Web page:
Nunavut high schools to put more weight on classroom work, less on exams
GN hoping to graduate more self-reliant Nunavummiut
In an effort to more accurately assess student achievement, Nunavut’s education department has reduced the weight it gives to Grade 12 Alberta exams.
Until now, Grade 12 exams have made up 50 per cent of a student’s final mark. Under the change, Alberta departmental exams will now constitute only 30 per cent, the department announced Dec. 21.
And classroom studies, once valued at 50 per cent of a final mark, will now be weighted at 70 per cent.
“This change supports the government vision and mandate to have more well-educated and self-reliant Nunavummiut graduate from high school, with the same level of capability as anywhere in Canada,” said Paul Quassa, Nunavut’s education minister, in the Dec. 21 release.
Nunavut uses Alberta curriculum in its schools, including Alberta Grade 12 exams, as a final assessment of secondary students.
In September 2015, Alberta’s education department made the same shift in how its exams were weighted.
The move to put a stronger emphasis on classroom assessment follows a movement in many other regions in Canada.
The shift is designed to offer students “multiple and varied opportunities to demonstrate achievement and lead to deeper learning.”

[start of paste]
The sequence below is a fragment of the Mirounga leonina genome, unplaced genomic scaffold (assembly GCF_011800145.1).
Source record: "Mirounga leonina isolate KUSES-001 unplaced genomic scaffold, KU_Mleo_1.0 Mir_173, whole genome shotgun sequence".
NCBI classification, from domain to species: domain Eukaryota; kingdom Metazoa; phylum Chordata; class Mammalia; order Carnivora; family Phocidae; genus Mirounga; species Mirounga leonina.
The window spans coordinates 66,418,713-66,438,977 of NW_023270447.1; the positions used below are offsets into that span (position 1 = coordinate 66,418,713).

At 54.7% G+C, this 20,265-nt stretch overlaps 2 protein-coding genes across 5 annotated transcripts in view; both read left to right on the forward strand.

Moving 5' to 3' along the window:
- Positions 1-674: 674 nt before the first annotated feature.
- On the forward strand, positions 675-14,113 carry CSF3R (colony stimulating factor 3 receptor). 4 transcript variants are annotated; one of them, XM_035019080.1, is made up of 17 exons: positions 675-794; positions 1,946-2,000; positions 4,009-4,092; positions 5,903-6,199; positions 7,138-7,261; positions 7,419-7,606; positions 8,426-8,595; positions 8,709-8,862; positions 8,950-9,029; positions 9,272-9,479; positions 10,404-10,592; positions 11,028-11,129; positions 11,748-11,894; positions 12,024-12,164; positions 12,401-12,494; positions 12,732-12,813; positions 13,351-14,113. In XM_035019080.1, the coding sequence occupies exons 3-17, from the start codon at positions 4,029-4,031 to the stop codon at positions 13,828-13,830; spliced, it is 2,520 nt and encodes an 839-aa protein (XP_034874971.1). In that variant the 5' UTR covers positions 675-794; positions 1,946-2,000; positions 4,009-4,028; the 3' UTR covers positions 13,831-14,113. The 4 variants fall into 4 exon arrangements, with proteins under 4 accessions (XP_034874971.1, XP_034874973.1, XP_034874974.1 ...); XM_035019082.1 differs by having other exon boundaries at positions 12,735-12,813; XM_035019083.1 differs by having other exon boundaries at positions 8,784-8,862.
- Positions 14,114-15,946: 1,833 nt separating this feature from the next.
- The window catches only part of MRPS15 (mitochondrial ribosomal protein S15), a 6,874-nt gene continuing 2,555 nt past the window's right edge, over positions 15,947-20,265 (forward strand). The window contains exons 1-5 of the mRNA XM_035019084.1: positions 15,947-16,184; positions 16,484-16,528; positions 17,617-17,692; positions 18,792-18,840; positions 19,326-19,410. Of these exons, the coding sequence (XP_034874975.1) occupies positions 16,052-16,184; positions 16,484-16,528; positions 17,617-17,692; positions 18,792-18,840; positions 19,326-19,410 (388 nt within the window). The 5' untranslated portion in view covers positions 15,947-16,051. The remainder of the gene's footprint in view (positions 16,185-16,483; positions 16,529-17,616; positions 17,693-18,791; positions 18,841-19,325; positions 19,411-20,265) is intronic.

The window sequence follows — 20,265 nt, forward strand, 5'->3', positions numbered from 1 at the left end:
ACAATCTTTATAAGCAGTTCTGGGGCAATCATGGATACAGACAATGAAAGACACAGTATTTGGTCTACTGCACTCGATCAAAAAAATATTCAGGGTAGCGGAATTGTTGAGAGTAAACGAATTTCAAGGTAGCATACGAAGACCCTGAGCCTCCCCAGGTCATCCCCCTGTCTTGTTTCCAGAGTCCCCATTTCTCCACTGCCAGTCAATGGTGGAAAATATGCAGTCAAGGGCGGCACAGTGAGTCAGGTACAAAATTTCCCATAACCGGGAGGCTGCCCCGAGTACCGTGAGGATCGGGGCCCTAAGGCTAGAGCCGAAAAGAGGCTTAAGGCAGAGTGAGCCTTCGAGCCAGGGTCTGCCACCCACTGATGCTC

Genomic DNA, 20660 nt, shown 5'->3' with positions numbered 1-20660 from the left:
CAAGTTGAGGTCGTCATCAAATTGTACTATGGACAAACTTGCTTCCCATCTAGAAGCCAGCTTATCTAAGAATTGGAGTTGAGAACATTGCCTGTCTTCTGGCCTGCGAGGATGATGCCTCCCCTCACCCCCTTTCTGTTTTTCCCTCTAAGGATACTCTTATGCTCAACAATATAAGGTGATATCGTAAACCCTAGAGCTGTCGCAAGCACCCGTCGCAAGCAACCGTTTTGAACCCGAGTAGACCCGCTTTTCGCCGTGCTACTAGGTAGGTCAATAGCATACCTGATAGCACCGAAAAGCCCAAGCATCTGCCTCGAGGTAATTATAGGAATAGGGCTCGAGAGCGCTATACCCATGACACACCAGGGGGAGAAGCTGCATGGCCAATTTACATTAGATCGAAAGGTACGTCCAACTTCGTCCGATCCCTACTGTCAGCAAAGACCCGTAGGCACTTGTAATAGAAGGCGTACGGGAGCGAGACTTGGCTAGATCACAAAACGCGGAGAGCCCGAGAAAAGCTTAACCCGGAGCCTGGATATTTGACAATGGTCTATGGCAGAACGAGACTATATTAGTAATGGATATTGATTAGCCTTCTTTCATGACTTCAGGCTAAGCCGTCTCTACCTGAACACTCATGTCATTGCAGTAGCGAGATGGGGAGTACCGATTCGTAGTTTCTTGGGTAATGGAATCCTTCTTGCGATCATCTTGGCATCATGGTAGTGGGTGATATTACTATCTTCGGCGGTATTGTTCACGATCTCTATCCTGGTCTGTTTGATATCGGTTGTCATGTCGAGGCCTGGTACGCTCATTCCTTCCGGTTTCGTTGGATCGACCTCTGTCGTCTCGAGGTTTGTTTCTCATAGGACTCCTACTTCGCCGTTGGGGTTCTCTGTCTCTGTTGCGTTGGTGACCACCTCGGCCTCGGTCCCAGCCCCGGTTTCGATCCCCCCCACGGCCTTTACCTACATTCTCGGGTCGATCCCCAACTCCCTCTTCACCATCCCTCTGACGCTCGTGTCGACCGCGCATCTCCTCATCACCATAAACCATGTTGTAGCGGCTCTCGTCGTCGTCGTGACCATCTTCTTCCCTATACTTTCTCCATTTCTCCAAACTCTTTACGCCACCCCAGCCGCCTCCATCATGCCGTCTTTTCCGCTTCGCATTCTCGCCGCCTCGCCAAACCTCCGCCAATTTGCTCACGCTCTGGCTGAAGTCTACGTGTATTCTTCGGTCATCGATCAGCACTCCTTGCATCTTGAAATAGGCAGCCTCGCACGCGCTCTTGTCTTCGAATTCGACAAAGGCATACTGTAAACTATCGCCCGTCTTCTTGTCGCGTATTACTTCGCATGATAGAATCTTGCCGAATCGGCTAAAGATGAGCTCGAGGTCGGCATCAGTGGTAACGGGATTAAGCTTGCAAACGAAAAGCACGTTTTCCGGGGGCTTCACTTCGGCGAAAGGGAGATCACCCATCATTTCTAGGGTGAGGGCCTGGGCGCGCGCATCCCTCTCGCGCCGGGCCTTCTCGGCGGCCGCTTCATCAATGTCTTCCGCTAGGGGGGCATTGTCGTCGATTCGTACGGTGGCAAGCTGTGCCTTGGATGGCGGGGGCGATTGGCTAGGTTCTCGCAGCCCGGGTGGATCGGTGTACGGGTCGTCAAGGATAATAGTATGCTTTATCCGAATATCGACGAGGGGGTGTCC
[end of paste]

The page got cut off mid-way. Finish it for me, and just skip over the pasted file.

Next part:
As part of a 2013 analysis of Nunavut’s education system, the Auditor General found large discrepancies between the marks that Grade 12 graduates received from writing their mandatory exams versus the classroom marks given by teachers.
“On average, we found that for the three school years we tested, the classroom grade was 26 per cent higher than the standardized test grade. For the 2010–11 school year, the difference was 30 percent,” the report said.
In another northern jurisdiction — Whitehorse, Yukon — the difference was only four per cent.
“We found that the department has not conducted an analysis to understand these discrepancies,” the auditor’s report said.
This means the education department does not know if students are properly prepared in the classroom, if mother tongue language is an issue, or if teachers get adequate support, the report noted.